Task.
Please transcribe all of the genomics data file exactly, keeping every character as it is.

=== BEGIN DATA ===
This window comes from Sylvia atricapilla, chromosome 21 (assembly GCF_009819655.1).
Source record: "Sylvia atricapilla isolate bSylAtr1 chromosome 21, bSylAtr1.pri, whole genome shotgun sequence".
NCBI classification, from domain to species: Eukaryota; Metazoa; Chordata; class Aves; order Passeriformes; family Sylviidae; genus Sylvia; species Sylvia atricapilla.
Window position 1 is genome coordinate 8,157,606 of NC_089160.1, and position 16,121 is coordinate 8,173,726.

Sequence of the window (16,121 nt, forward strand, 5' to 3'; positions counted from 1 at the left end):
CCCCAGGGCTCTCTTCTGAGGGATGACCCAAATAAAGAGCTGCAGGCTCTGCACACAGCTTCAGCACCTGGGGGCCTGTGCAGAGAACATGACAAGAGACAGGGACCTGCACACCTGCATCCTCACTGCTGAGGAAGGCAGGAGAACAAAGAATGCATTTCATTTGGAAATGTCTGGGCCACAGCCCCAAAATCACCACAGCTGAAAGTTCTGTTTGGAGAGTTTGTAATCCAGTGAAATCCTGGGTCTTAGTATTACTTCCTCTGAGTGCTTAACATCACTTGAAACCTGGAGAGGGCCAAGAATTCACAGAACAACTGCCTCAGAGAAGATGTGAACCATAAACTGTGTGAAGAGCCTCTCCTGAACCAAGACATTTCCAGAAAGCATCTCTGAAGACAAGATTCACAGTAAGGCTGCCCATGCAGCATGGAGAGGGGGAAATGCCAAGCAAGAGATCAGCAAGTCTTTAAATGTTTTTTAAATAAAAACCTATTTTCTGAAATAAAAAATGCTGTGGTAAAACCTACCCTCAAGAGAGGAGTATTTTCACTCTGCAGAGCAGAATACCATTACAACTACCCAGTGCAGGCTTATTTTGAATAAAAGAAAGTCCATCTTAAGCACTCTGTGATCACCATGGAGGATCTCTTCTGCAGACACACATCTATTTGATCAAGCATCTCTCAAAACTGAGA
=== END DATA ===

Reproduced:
This window comes from Sylvia atricapilla, chromosome 21 (assembly GCF_009819655.1).
Source record: "Sylvia atricapilla isolate bSylAtr1 chromosome 21, bSylAtr1.pri, whole genome shotgun sequence".
NCBI classification, from domain to species: Eukaryota; Metazoa; Chordata; class Aves; order Passeriformes; family Sylviidae; genus Sylvia; species Sylvia atricapilla.
Window position 1 is genome coordinate 8,157,606 of NC_089160.1, and position 16,121 is coordinate 8,173,726.

Sequence of the window (16,121 nt, forward strand, 5' to 3'; positions counted from 1 at the left end):
CCCCAGGGCTCTCTTCTGAGGGATGACCCAAATAAAGAGCTGCAGGCTCTGCACACAGCTTCAGCACCTGGGGGCCTGTGCAGAGAACATGACAAGAGACAGGGACCTGCACACCTGCATCCTCACTGCTGAGGAAGGCAGGAGAACAAAGAATGCATTTCATTTGGAAATGTCTGGGCCACAGCCCCAAAATCACCACAGCTGAAAGTTCTGTTTGGAGAGTTTGTAATCCAGTGAAATCCTGGGTCTTAGTATTACTTCCTCTGAGTGCTTAACATCACTTGAAACCTGGAGAGGGCCAAGAATTCACAGAACAACTGCCTCAGAGAAGATGTGAACCATAAACTGTGTGAAGAGCCTCTCCTGAACCAAGACATTTCCAGAAAGCATCTCTGAAGACAAGATTCACAGTAAGGCTGCCCATGCAGCATGGAGAGGGGGAAATGCCAAGCAAGAGATCAGCAAGTCTTTAAATGTTTTTTAAATAAAAACCTATTTTCTGAAATAAAAAATGCTGTGGTAAAACCTACCCTCAAGAGAGGAGTATTTTCACTCTGCAGAGCAGAATACCATTACAACTACCCAGTGCAGGCTTATTTTGAATAAAAGAAAGTCCATCTTAAGCACTCTGTGATCACCATGGAGGATCTCTTCTGCAGACACACATCTATTTGATCAAGCATCTCTCAAAACTGAGA